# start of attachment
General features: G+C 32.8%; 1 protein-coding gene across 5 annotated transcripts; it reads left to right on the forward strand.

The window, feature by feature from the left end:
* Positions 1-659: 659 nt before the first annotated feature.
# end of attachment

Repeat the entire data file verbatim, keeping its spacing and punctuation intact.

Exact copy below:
General features: G+C 32.8%; 1 protein-coding gene across 5 annotated transcripts; it reads left to right on the forward strand.

The window, feature by feature from the left end:
* Positions 1-659: 659 nt before the first annotated feature.